36% of UK CEOs have a background in finance, it’s the most common route to the top job. But, just 8 years ago, the Financial Times published an article called “Why do so few CFOs become CEOs?” The main objection was that CFOs don’t have the right skill set for the top job: they were too conservative, they couldn’t think creatively, they didn’t have the soft skills you need to be a great CEO.
So what changed?
Well, finance started to be taken more seriously. It was no longer seen as a department of bookkeepers, but a strategic force within a business. It’s that same change that we’re seeing on the fringes of the HR world, in those brave pioneering companies that are realising the true potential of their people function.
Less than 5% of UK CEOs come from an HR background. HR is still seen by too many as an administrative function whose leaders don’t have what it takes to lead a whole business. But, research carried out by Ellie Filler and Dave Ulrich found that the CHRO is actually very suited to becoming a CEO. In fact, aside from the COO, it was the job function that mapped closest to CEOs when analysing 14 leadership traits.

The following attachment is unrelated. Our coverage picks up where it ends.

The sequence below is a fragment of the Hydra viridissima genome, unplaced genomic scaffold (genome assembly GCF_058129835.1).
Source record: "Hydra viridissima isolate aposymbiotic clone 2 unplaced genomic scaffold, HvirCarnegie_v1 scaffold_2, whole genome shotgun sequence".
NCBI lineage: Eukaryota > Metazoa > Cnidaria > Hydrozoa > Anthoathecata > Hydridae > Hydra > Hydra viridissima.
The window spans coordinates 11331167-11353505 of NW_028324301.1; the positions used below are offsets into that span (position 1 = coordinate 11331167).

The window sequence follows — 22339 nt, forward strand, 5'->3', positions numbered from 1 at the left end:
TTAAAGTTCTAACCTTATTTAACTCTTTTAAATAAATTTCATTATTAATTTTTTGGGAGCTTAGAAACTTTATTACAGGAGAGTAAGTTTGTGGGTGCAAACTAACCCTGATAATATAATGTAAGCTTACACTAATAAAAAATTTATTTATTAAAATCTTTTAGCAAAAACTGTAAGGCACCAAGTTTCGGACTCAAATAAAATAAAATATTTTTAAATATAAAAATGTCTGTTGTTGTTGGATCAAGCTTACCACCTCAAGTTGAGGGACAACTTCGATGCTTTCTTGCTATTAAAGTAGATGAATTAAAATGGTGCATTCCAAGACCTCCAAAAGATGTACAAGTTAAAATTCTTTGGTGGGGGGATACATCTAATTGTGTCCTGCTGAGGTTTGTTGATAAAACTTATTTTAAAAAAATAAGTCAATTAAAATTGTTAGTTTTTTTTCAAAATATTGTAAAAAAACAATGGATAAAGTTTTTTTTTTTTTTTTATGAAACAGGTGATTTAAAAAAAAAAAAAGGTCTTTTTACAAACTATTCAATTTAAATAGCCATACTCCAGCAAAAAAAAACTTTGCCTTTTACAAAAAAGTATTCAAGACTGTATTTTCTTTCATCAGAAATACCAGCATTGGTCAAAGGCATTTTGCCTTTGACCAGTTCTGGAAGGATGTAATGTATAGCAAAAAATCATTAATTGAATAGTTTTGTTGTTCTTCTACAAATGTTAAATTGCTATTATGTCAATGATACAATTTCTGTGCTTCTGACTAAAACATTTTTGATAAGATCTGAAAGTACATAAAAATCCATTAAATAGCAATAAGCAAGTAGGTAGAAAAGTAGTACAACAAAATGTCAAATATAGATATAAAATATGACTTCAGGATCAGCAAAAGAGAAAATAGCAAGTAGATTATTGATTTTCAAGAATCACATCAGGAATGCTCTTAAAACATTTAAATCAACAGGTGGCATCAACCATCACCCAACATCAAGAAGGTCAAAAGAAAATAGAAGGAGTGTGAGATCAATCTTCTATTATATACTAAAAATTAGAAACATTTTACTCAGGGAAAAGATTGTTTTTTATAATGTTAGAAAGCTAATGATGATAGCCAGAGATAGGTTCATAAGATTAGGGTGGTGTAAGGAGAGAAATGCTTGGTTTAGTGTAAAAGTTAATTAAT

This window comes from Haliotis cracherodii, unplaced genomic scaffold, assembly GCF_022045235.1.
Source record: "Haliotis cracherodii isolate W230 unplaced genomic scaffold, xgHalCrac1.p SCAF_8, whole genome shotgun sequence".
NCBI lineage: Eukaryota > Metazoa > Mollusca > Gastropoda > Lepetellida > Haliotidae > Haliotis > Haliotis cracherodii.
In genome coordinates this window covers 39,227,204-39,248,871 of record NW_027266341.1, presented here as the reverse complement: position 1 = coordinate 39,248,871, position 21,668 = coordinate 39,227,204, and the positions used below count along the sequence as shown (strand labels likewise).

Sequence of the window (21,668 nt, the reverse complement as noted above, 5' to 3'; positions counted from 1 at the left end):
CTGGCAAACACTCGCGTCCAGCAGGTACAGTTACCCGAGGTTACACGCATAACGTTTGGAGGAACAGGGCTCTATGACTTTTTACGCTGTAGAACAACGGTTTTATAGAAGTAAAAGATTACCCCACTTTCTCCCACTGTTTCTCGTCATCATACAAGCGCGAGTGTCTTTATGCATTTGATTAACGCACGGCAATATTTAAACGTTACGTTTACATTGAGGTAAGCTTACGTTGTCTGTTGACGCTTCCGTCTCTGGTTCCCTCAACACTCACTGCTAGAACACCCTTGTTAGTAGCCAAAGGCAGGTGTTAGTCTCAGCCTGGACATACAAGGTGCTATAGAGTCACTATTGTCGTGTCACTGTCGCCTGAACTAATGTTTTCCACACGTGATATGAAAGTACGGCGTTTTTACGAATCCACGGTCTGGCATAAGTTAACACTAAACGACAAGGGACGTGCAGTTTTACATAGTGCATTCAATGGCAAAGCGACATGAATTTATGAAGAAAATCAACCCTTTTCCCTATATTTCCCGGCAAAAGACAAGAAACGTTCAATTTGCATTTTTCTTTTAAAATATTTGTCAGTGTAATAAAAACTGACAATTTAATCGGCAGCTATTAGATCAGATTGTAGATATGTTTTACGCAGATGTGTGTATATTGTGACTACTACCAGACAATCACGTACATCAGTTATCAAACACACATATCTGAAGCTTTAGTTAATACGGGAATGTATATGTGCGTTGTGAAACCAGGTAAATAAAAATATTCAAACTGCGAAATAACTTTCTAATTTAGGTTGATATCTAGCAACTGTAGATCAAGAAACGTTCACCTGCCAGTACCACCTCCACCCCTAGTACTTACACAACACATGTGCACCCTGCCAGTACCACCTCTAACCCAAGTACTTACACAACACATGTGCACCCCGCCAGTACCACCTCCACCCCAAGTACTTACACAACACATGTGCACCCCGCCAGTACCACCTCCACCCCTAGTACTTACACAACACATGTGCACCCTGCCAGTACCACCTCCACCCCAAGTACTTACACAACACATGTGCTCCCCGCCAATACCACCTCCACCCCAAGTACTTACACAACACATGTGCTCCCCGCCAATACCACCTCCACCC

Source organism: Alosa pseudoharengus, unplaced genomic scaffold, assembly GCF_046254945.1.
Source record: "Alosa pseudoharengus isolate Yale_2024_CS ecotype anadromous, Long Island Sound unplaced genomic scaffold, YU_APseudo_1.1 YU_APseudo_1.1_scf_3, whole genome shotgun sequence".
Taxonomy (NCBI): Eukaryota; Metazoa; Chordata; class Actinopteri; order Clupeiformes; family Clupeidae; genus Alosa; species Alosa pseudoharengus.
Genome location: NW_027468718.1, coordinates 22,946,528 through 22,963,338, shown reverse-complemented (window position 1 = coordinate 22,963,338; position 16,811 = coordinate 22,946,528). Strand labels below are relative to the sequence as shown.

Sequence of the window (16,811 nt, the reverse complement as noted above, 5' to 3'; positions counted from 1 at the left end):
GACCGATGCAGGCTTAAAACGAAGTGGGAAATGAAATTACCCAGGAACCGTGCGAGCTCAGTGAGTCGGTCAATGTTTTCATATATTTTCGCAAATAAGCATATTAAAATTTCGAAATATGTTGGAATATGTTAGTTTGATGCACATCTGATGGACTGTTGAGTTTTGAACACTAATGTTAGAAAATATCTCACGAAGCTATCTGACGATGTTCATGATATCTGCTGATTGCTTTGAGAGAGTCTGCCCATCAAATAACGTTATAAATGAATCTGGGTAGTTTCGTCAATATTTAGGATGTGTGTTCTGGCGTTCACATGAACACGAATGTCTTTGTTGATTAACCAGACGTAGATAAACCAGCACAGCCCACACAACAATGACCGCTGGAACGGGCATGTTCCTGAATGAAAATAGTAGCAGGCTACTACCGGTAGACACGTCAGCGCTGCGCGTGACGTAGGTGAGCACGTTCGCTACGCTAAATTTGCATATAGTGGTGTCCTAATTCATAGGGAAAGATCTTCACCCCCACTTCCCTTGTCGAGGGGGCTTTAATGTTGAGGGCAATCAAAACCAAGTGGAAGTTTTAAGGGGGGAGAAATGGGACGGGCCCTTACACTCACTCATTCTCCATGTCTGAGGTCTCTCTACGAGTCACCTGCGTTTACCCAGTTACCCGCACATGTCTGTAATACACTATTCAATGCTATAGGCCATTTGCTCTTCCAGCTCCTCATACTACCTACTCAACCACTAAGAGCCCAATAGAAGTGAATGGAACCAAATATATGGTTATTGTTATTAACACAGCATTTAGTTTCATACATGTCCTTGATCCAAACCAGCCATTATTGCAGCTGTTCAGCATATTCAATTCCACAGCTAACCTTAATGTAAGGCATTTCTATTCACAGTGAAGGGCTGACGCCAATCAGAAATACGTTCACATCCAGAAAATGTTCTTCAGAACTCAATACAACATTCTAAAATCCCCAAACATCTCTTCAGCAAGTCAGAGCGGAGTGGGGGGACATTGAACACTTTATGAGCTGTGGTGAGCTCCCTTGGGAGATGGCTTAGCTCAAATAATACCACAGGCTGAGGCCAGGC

So what makes a good CEO, and do HR leaders have the right skills for the job?
Well first and foremost, a CEO has to be a great leader. A high level of emotional intelligence and empathy will ensure they have a workforce that rallies behind their ideas. Your HR department is responsible for creating an engaged and motivated workforce, your HRD will have all the skills they need to lead a workforce, and to align a workforce to a company vision – that’s their day to day role.
CEOs are also the figurehead of corporate culture. They dictate cultural change, and people look to them to figure out what kind of company they’re working for. Your HRD is the person that takes the CEOs vision of what their company culture should be and turns it into a reality. No one is more in tune with your culture than your HRD because they’re the ones that have to get into the nitty gritty of what that culture actually does for your business; they’re the ones that have to deal with cultural problems, they’re the ones that know what’s working and what isn’t.
Plus, an integral part of being a great CEO is creating amazing successors, people who will pick up the torch you’ve lit and run with it. Who knows more about training people to reach their full potential than the person in charge of training and development in your company?
Now, of course, if your HR function hasn’t been given the opportunity to run strategically, then your HRD will not have the operational skills needed to lead your business. HRDs aren’t becoming CEOs, not because they lack the skills to lead, but because they’re not given a chance to gain business acumen in HR. By revolutionising your HR department, building a revenue generative, strategic driver for your business, you could simultaneously be creating your next CEO.